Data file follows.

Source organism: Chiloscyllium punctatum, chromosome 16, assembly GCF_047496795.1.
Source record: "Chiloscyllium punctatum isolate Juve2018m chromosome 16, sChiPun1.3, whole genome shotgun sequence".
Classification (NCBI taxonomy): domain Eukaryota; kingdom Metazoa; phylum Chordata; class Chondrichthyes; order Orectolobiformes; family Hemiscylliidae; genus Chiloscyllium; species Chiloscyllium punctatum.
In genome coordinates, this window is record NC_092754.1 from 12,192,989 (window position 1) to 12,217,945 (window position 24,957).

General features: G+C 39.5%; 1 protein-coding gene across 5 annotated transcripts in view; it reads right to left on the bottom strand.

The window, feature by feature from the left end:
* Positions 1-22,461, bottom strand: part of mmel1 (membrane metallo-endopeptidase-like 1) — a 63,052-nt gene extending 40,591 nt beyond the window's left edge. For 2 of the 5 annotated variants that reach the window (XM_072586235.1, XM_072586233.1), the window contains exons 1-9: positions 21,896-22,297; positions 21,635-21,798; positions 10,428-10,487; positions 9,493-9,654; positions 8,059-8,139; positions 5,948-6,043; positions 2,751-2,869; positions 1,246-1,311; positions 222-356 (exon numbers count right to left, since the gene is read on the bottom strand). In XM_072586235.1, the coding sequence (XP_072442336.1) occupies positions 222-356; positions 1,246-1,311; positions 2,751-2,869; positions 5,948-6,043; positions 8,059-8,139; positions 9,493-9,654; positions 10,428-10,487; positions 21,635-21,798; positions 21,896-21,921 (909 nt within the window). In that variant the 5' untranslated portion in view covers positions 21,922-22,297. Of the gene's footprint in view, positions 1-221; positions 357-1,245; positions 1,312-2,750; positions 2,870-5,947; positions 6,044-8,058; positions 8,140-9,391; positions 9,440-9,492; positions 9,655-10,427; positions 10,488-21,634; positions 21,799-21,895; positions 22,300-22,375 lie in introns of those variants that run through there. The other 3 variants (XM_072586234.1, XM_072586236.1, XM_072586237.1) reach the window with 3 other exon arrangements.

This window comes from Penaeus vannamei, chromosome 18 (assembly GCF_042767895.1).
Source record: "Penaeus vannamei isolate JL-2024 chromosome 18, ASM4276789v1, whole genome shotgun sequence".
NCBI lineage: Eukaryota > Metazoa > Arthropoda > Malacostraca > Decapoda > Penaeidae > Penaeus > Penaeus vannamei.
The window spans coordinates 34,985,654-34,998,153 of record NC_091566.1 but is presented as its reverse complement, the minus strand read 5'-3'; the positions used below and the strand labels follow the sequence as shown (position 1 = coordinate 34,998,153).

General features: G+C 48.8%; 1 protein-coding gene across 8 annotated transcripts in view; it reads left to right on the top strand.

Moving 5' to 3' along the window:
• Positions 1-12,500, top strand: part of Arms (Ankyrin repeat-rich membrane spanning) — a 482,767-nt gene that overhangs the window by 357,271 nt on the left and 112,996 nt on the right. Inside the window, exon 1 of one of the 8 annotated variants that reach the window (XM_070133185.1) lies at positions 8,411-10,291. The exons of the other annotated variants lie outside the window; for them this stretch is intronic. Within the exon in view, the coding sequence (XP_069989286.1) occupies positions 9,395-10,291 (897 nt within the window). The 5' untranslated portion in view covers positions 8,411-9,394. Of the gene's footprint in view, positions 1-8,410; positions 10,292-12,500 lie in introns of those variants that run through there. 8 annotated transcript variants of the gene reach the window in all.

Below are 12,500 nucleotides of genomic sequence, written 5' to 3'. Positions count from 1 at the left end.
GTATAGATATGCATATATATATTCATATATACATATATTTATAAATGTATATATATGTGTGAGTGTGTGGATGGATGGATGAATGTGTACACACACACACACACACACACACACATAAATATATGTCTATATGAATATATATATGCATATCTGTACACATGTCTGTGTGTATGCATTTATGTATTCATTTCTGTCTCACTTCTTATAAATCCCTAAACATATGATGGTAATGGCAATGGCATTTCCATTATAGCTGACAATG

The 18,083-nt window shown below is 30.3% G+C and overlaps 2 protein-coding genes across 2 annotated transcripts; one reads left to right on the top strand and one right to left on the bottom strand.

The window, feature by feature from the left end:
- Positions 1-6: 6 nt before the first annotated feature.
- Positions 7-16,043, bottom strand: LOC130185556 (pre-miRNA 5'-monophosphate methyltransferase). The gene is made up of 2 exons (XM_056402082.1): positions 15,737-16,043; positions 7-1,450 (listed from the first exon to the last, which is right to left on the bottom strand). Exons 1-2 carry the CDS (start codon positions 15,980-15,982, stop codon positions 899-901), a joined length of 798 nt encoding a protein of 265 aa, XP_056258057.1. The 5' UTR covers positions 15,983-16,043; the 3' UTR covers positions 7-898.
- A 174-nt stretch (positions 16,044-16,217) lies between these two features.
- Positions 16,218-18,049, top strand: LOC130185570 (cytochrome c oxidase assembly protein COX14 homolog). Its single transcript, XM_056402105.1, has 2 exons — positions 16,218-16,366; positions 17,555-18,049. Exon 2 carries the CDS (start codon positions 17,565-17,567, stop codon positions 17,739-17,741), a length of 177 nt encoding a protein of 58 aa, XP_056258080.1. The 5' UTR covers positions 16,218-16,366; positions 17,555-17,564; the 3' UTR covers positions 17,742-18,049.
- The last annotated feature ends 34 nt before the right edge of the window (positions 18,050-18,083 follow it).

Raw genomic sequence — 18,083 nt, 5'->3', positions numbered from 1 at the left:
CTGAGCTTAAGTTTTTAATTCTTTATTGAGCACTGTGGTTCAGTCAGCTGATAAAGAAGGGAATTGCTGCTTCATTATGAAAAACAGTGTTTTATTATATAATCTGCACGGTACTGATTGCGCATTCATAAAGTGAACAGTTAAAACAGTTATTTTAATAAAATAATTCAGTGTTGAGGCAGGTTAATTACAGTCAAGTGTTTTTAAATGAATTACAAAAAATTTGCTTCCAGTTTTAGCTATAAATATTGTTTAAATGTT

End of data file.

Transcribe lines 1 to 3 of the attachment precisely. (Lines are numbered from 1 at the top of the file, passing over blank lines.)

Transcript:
Source organism: Chiloscyllium punctatum, chromosome 16, assembly GCF_047496795.1.
Source record: "Chiloscyllium punctatum isolate Juve2018m chromosome 16, sChiPun1.3, whole genome shotgun sequence".
Classification (NCBI taxonomy): domain Eukaryota; kingdom Metazoa; phylum Chordata; class Chondrichthyes; order Orectolobiformes; family Hemiscylliidae; genus Chiloscyllium; species Chiloscyllium punctatum.